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Agencies Highlight Successes in Cloud Modernization

Leaders from DOD, FAA, and Energy say cloud infrastructure is enabling advanced data analytics and software development.

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Federal leaders are seeing promise in cloud modernization for various missions, they said at the AWS Summit in Washington, D.C. this week. Here is a look at some of those highlights.

Defense Department

DOD uses tools and works with partners, including AWS, to adopt data analytics and artificial intelligence, said Alex O’Toole, the director of infrastructure and platforms for the department’s Chief Digital and AI Office (CDAO).

“We’re using hundreds of different tools and capabilities in these environments to ingest, scrub and standardize the data and then federate it up,” he said. “We bring in numerous technologies to either help with analytics or with creating AI to enhance decision-making processes.”

Earlier this year, Defense Deputy Secretary Kathleen Hicks touted the department’s delivering the initial version of CJADC2, a success former CDAO Craig Martell attributed to close integration between developers and warfighters quickly iterating solutions.

Pacific Northwest National Laboratory

The Department of Energy’s Pacific Northwest National Laboratory (PNNL) has a large cloud computing footprint, and officials see cloud as a possible bridge to developing trustworthy AI, according to Courtney Corley, chief scientist for AI in the AI and Data Analytics Division at the lab.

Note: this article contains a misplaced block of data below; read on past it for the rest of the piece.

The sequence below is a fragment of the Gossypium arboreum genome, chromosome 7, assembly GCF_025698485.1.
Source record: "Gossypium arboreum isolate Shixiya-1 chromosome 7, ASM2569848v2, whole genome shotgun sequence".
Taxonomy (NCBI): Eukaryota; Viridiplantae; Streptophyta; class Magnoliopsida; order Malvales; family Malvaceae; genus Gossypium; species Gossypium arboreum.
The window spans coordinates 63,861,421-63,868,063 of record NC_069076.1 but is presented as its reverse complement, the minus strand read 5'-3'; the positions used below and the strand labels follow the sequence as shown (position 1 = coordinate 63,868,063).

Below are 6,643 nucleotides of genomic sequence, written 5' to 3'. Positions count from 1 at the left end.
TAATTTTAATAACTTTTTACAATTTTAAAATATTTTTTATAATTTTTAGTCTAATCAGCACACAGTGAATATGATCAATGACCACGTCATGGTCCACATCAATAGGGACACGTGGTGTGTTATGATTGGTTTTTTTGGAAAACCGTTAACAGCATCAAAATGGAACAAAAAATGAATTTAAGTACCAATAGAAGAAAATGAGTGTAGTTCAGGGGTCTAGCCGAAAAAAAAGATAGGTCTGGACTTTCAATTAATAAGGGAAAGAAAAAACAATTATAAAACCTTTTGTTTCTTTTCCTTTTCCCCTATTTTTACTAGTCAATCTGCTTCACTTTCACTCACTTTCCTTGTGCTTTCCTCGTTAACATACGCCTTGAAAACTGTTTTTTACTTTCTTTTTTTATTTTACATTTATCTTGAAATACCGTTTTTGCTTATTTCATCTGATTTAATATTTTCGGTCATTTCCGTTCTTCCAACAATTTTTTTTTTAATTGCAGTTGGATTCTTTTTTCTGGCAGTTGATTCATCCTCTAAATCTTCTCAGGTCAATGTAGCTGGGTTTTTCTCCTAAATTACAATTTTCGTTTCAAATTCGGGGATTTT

“How do we make sure that when we use AI in operational environments, they’re safe and secure?” he said. “What are all the things that come with it? Many of those solutions involve the cloud.”

Creating a culture that embraces these capabilities is essential for driving innovation, according to Corley, but getting to that point is challenging.

“We have scientists and engineers, and many of them are skeptical of new technology, and rightly so,” he said. “They’re based in the disciplines that they grew up in. The signing post is that because of the rapid pace of change, how do we, collectively as a community, build trust in the tools that we’re using? We have to get rid of some of the challenges with generative AI. Guardrails are going to be helpful.”

Federal Aviation Administration

FAA is nearing the end of a 10-year plan to modernize the National Airspace System (NAS) that includes adoption of more cloud-based enterprise architecture, said Stephanie Taylor, manager in the agency’s Cloud and Hosting Services Division.

“Not having to manage things like environmental things, power, cooling, and not having to do all that low-level management, this is huge,” she said during a press briefing Wednesday at the summit. “It allows you to focus more on innovation.”

Today, FAA has more than 500 workflows across 3,000 servers running in AWS, far more than what remains on premise. Taylor teased that the agency is planning to migrate its two research and development operating environments into the cloud.

Taylor sees a future where FAA can continue to decrease its data centers and capitalize on artificial intelligence to help the agency better serve its customers and leverage its cloud footprint.

“From an administrative support standpoint, one of our low-hanging fruit with AI is that it’d be nice if we could take all of our wiki pages, even some of our code, and put everything we have into a model that would help us provide better assistance,” she said.

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